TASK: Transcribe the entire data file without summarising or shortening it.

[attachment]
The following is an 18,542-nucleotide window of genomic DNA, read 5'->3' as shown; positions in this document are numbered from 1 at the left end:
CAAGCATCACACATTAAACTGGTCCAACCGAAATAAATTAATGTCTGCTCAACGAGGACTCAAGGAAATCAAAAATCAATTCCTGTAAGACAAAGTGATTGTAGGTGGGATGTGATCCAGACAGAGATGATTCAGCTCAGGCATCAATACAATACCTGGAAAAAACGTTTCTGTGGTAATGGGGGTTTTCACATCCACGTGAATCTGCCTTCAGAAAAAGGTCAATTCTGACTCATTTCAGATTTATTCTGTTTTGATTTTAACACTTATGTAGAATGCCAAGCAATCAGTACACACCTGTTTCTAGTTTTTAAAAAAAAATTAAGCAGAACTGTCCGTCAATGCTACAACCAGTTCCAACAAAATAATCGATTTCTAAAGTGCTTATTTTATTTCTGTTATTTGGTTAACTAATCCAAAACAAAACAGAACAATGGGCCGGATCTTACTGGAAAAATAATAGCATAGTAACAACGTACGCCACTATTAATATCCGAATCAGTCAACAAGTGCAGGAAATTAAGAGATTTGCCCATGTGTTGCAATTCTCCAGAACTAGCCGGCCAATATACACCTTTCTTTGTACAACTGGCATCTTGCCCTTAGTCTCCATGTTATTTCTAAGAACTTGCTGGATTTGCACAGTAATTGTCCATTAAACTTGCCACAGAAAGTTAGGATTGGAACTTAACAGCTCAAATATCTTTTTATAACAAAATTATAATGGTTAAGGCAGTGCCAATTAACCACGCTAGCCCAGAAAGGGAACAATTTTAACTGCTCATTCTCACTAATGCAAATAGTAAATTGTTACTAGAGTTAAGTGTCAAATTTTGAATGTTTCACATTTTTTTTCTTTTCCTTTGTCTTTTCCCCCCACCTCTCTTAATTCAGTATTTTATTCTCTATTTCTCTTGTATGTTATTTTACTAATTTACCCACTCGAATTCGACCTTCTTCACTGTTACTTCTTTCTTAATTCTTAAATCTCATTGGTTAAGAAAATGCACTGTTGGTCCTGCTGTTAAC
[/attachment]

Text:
The following is an 18,542-nucleotide window of genomic DNA, read 5'->3' as shown; positions in this document are numbered from 1 at the left end:
CAAGCATCACACATTAAACTGGTCCAACCGAAATAAATTAATGTCTGCTCAACGAGGACTCAAGGAAATCAAAAATCAATTCCTGTAAGACAAAGTGATTGTAGGTGGGATGTGATCCAGACAGAGATGATTCAGCTCAGGCATCAATACAATACCTGGAAAAAACGTTTCTGTGGTAATGGGGGTTTTCACATCCACGTGAATCTGCCTTCAGAAAAAGGTCAATTCTGACTCATTTCAGATTTATTCTGTTTTGATTTTAACACTTATGTAGAATGCCAAGCAATCAGTACACACCTGTTTCTAGTTTTTAAAAAAAAATTAAGCAGAACTGTCCGTCAATGCTACAACCAGTTCCAACAAAATAATCGATTTCTAAAGTGCTTATTTTATTTCTGTTATTTGGTTAACTAATCCAAAACAAAACAGAACAATGGGCCGGATCTTACTGGAAAAATAATAGCATAGTAACAACGTACGCCACTATTAATATCCGAATCAGTCAACAAGTGCAGGAAATTAAGAGATTTGCCCATGTGTTGCAATTCTCCAGAACTAGCCGGCCAATATACACCTTTCTTTGTACAACTGGCATCTTGCCCTTAGTCTCCATGTTATTTCTAAGAACTTGCTGGATTTGCACAGTAATTGTCCATTAAACTTGCCACAGAAAGTTAGGATTGGAACTTAACAGCTCAAATATCTTTTTATAACAAAATTATAATGGTTAAGGCAGTGCCAATTAACCACGCTAGCCCAGAAAGGGAACAATTTTAACTGCTCATTCTCACTAATGCAAATAGTAAATTGTTACTAGAGTTAAGTGTCAAATTTTGAATGTTTCACATTTTTTTTCTTTTCCTTTGTCTTTTCCCCCCACCTCTCTTAATTCAGTATTTTATTCTCTATTTCTCTTGTATGTTATTTTACTAATTTACCCACTCGAATTCGACCTTCTTCACTGTTACTTCTTTCTTAATTCTTAAATCTCATTGGTTAAGAAAATGCACTGTTGGTCCTGCTGTTAAC